A decade of mortality reductions in major oncologic surgery: The impact of centralization and quality improvement

Peter A. Learn, Peter B. Bach

Research output: Contribution to journalArticlepeer-review

99 Scopus citations


Background: For more than a decade, health policy groups have recommended concentrating care for certain high-risk oncologic procedures into high-volume centers. The degree to which practice patterns and outcomes have changed over that time period is unclear. Objective: To evaluate temporal trends in the mortality and concentration of high-risk oncologic procedures. Research Design: Retrospective cohort study using data from the Nationwide Inpatient Sample on 93,108 adult patients undergoing pancreatectomy, esophagectomy, gastrectomy, or major lung resection for organ-specific cancers from 1997 to 2006. The main outcome measure was in-hospital mortality. Results: Risk- and volume-adjusted mortality decreased over time for all 4 procedures (P < 0.05). When hospitals were categorized into terciles of case volume, mortality gaps persisted between high- and low-volume centers in all procedures throughout the study period and did not significantly narrow over time. Patient volumes shifted toward high-volume centers over time for all procedures (P <0.001), although at the end of the study period, low-volume centers still cared for one-quarter to one-third of patients undergoing each of the studied procedures. Most of the overall improvements in mortality were attributable to decreasing mortality within volume categories as opposed to the effects of care concentration. Conclusions: Modest concentration into higher-volume centers has taken place over the past decade, but improvements within volume categories have driven most of the generalized decreases in mortality. Significant outcome gaps between high- and low-volume centers still persist; further centralization may retain the potential to lower overall mortality.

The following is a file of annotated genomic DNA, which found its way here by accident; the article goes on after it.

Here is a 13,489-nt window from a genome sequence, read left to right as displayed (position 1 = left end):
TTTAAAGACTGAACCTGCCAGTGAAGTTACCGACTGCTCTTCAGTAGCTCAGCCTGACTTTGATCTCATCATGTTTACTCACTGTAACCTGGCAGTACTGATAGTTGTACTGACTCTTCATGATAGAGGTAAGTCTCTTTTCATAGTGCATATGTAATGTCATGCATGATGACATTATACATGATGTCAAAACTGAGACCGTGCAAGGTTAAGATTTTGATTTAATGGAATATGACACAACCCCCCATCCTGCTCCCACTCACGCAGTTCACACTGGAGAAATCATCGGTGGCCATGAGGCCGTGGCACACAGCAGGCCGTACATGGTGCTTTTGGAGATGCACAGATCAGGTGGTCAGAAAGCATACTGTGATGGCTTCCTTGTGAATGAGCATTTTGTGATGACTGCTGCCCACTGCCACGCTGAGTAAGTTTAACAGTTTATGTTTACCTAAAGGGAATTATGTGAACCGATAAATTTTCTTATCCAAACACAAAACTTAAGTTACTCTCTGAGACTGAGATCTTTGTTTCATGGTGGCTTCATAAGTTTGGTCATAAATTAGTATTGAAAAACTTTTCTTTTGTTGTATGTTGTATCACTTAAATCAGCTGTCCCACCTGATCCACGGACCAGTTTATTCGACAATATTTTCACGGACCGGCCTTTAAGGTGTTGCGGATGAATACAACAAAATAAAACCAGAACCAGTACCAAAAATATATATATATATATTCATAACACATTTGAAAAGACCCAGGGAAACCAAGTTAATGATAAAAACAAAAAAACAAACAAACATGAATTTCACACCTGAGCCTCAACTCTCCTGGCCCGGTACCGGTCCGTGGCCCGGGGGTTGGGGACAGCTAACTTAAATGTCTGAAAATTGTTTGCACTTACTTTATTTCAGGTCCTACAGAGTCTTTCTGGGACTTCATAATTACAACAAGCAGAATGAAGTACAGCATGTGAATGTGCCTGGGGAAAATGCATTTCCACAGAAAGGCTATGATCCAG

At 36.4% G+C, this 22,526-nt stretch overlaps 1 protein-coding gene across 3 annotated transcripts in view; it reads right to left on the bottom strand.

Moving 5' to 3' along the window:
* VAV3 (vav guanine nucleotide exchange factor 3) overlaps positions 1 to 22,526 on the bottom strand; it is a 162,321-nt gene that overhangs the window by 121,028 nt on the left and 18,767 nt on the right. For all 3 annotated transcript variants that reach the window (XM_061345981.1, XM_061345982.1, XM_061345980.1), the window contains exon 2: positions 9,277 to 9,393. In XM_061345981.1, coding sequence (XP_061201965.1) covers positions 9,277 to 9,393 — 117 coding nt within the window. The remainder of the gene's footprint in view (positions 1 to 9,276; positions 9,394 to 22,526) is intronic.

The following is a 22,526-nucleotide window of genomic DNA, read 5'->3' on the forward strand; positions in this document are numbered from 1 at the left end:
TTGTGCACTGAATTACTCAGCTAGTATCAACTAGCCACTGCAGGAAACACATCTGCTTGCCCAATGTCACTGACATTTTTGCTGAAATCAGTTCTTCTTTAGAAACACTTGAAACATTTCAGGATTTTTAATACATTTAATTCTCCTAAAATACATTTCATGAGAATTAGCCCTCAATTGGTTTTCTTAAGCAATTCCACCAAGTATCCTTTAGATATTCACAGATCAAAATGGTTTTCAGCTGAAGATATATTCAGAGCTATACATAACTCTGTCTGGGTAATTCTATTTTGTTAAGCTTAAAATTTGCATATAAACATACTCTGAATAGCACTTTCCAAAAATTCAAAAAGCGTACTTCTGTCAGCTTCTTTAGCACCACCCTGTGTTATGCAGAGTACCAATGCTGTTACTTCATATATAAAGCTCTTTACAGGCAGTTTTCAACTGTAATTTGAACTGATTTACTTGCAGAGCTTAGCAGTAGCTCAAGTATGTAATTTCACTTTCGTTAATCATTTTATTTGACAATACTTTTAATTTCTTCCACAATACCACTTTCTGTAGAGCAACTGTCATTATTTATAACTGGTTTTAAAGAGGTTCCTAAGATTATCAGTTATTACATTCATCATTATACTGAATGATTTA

Original languageEnglish
Pages (from-to)1041-1049
Number of pages9
JournalMedical Care
Issue number12
StatePublished - Dec 2010
Externally publishedYes


  • centralization
  • esophagectomy
  • pancreatectomy
  • volume-outcome


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